Goldman Sachs Preps Debt-To-Equity Scheme For Nine Entertainment
Goldman Sachs is putting together a deal for a group of U.S. hedge funds to take control of Australia’s debt-laden Nine Entertainment Co., according to the Australian Financial Review. The plan involves the hedge funds converting part of the media company’s $A3.8 billion ($3.9 billion) debt into equity. Goldman manages mezzanine debt funds owed around $1 billion by Nine. Private equity firm CVC Asia Pacific bought Nine Entertainment, which includes the Nine Network, Australian News Channel, Ticketek, the Allphones Arena and a 50% stake in NineMSN, from James Packer for $5.5 billion in 2007. Last week the firm sold its publishing division ACP Magazines to Germany’s Bauer Media Group for a reported $500 million. Under Goldman’s plan Nine would retain $1.25 billion in debt through a new five-year facility. The paper said Goldman was due to put its proposal to Nine Entertainment’s lenders including hedge funds Oaktree Capital and Apollo Global Management. -Don Groves
Australian Exhibitor Hoyts Enters VOD Biz
Launching in the first quarter of 2013, Hoyts will be the first major Australian exhibitor to offer a VOD service offering new releases day-and-date with DVD, plus classic movies and TV content. Monikered Hoyts Stream, the service aims to tap into Hoyts’ customer base which includes 547,000 members of its loyalty programs and 200,000 people who regularly use its DVD rental kiosk business Oovie. The initiative will put Hoyts Stream in direct VOD competition with Foxtel on Demand, Quickflix, iTunes, Big Pond Movies, Fetch TV, Google Play and Xbox. Nearly every Hollywood film and most indie titles are now available simultaneously on VOD and DVD in Australia. Neither of Hoyts’ major exhib rivals, Village Roadshow and Event Cinemas, has indicated any intention of entering the VOD business. Crispin Tristram, Hoyts chief marketing officer, who will run Hoyts Stream, said the firm is in advanced negotiations with U.S. majors and leading independents to acquire VOD rights. He declined to reveal pricing but said fees would be competitive. A subscription service for library film and TV content is to be introduced later in 2013. Hoyts chairman David Kirk said the company recognizes a need “to provide our customers choice for how they consume filmed entertainment from Hoyts, be it on the big screen, small screen or now any screen.” Read More »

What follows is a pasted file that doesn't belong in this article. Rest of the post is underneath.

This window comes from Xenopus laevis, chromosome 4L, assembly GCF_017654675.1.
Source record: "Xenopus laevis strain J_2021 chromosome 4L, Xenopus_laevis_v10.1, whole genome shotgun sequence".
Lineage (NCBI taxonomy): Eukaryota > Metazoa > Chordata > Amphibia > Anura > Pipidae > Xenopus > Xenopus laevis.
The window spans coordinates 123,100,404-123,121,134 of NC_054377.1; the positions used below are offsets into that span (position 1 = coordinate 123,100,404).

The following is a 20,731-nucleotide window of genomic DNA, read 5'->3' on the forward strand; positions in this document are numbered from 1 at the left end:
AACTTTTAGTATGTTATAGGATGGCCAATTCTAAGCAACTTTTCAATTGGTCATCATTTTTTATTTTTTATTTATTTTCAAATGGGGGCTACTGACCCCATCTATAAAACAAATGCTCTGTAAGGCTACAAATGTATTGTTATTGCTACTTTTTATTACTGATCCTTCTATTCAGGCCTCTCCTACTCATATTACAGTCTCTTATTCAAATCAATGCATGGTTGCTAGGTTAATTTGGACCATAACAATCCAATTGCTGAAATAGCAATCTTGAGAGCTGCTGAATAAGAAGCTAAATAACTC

Goldman Sachs is seeking to offload its two-thirds stake in movie financing and distribution company Alliance Films, the Financial Times reported today. Canadian-based Alliance has a sizable library and is the north-of-the-border distributor for Lionsgate, CBS Films, Weinstein Company, Focus Features and Relativity Media. The remaining third of Alliance is owned by an arm of the provincial government, Investissement Quebec. Alliance financed last year’s Best Picture Oscar winner The King’s Speech, current release Shame plus the horror movie Insidious and the upcoming haunted house thriller The Woman In Black. In addition to Canada, Alliance has distribution operations in the UK and Spain.
2ND UPDATE: A key insider at Endemol explains to me, “I think there were issues in the way he ran the company and the decsions he made, and he lost the support of many of the employees. Like when you have a coach of a soccer team the players don’t buy into the way he’s managing the team.” Not only unpopular, Ynon Kreiz exits as Endemol is facing a 900 million euro write-off of loans to the Dutch-based company which produces Big Brother among many other unscripted shows around the world. Endemol also said this month it’s exploring options to restructure its debt as widening losses will cause it to breach covenants on 2.8 billion euros of loans, including 325 million euros of mezzanine debt used to fund its 2007 buyout. Reports are circulating of buyout interest from ITV, Time Warner, and News Corp. “Clearly there are debt issues and we’re going through a financial restructuring. There also was unhappiness with a huge payout to Kreiz, which didn’t sit well,” the key insider tells me. “But from a standpoint of creativity and new shows and long-running franchises and diversification of the company, we’re on solid ground.”